Amogelang Monageng of EFFSC-UP, who witnessed the events, said that the EFFSC-UP were there because the struggle is not only about Afrikaans as language of tuition but that the struggle is about the total transformation of UP. The EFFSC-UP was planning to hand over a memorandum of demands to Prof. de la Rey on the day, but was also not granted an audience.
Zizi Kodwa, national Spokesperson of the ANC, expressed outrage over the “signs of deteriorating race relations and racial tensions … [after] the violent clashes at the Universities of Free State and Pretoria”. The statement follows clashes between protesters and spectators at the Varsity Cup match between the UFS Shimlas and the NMMU Madibaz on Monday evening. In the statement Kodwa says that “protest action by any group should not hinder the rights of others and equally protect their right to differ.” SRC secretary Donovan du Plooy sent out an email on Tuesday afternoon requesting all student structure chairpersons to attend a meeting with the SRC to discuss a way forward.
Timeline of events:
Thursday 18 February
On 18 February, violence broke out on UP’s Hatfield campus following mass protest action by members of Afriforum Youth, EFFSC-UP, Sasco and the Progressive Youth Alliance (PYA). A private meeting scheduled for 14:30 at the Sanlam Auditorium in which UPrising, Sasco and the EFFSC-UP were to debate UP’s language policy had to be cancelled after a large number of students, including members from Afriforum Youth, gathered outside the venue in support of UP keeping Afrikaans as a tuition language at the university.
In an interview with Netwerk24, EFFSC-UP secretary general Wenzile Madonsela describes how she and other students endured insults, were sworn at and battered with racial slurs by Afriforum members. According to Madonsela, they were blocked in and subsequently attacked by Afriforum. “My beret was knocked off my head,” said Madonsela. Morné Mostert, national youth coordinator of Afriforum, said he could not confirm this as he did not see it happen.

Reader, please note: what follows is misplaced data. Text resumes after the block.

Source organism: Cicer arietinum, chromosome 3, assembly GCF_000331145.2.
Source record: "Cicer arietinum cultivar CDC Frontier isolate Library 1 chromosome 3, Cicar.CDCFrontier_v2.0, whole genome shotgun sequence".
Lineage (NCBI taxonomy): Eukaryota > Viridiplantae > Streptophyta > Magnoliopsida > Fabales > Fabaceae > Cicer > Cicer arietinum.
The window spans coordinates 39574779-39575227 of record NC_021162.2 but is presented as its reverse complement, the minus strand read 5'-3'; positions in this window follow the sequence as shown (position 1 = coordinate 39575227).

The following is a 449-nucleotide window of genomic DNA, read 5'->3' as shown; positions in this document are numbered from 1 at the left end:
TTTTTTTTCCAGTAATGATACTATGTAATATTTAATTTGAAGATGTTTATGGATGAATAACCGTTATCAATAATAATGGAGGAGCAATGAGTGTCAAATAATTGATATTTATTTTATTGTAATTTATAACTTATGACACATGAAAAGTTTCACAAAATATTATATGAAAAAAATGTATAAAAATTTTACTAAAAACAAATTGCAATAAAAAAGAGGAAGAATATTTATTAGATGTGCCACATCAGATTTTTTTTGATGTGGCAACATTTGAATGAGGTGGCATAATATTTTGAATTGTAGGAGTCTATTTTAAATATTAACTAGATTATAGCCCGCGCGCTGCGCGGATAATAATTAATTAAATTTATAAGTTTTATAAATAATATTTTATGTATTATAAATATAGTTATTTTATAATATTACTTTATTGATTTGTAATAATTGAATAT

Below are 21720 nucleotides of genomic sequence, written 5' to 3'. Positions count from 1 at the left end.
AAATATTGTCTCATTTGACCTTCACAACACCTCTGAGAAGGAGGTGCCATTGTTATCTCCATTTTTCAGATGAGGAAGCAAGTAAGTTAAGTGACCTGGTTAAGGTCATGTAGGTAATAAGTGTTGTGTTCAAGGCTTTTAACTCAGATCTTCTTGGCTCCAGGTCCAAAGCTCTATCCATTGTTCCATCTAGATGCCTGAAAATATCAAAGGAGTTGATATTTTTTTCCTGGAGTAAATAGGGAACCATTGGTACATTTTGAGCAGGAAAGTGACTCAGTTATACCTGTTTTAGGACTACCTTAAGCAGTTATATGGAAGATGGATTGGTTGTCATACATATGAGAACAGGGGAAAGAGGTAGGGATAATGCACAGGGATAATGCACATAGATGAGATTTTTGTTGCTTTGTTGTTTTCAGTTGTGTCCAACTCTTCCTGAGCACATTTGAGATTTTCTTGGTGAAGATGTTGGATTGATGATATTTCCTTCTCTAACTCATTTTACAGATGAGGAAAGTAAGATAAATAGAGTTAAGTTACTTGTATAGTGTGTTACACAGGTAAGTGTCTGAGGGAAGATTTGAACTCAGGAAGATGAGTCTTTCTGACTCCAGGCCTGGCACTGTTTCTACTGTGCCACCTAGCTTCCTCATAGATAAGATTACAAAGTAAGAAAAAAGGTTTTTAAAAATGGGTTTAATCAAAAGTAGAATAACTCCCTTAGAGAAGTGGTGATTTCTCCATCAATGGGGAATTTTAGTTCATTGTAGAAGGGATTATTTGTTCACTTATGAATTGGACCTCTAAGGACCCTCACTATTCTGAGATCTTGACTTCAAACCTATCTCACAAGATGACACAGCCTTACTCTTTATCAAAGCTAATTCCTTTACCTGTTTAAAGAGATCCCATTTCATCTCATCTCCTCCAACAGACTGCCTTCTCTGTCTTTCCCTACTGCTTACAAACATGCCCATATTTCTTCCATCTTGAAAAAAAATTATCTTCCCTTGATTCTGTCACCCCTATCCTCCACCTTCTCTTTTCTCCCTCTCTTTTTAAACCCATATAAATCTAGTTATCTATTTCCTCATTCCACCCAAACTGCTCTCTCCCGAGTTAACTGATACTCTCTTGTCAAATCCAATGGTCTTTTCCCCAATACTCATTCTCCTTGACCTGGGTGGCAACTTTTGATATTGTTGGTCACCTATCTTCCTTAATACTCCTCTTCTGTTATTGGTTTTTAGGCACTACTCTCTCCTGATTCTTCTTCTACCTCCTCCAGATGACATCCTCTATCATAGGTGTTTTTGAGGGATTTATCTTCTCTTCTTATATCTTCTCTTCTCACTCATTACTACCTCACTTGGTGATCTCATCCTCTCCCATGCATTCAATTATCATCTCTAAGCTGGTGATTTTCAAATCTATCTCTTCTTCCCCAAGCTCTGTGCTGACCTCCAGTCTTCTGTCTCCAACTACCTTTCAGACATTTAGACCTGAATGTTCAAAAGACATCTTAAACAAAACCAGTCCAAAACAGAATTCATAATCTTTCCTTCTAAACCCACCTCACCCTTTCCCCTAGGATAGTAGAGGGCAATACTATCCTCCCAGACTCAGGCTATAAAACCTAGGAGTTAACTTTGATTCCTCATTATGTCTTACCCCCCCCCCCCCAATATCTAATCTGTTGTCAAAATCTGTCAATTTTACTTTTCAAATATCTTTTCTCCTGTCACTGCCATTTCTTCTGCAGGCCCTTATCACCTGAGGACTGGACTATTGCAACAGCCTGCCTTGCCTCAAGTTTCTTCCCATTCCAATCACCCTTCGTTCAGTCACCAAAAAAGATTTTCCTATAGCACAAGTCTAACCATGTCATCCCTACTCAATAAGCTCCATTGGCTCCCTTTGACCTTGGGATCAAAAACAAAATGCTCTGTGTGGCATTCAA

An email from Prof. Norman Duncan, Vice-Principal of academics and chairperson of the UP language policy task team, said that the meeting, which was supposed to be held that day, was not open to the public but was only for representatives of the SRC, the UPrising central committee and EFFSC-UP.
Students, however, received messages and read on social media about the event. Afriforum Youth chairperson Marthinus Jacobs explained the situation as confusing. Jacobs said, “We started gathering at the entrance to the Sanlam Auditorium [but] security wouldn’t let anyone in.”
According to Jacobs, Prof. Themba Mosia, Vice-Principal of student affairs and residences, came outside and addressed students. “He [Prof. Mosia] said that he didn’t understand why so many people pitched [to the debate] because as far as he knew this was a closed event,” explained Jacobs.
After several scuffles outside the venue between students in support of and against Afrikaans as a medium of instruction, members of Afriforum Youth marched to the Administration Building and handed over a memorandum demanding that Afrikaans be protected at UP to the Registrar, Prof. Niek Grové.
Members of Sasco, EFFSC-UP and the PYA began their own protest, starting at the student centre and moving to Engineering 1. EFFSC-UP’s Amogelang Monageng announced that students supporting the #AfrikaansMustFall movement would disrupt classes at UP. “The university must cut the budget [for expenditure on Afrikaans resources] and redirect those funds to the students and those who are suffering,” added Amogelang. The protesters made their way into the Engineering 3 building, forcing their way through security staff into the lecture halls.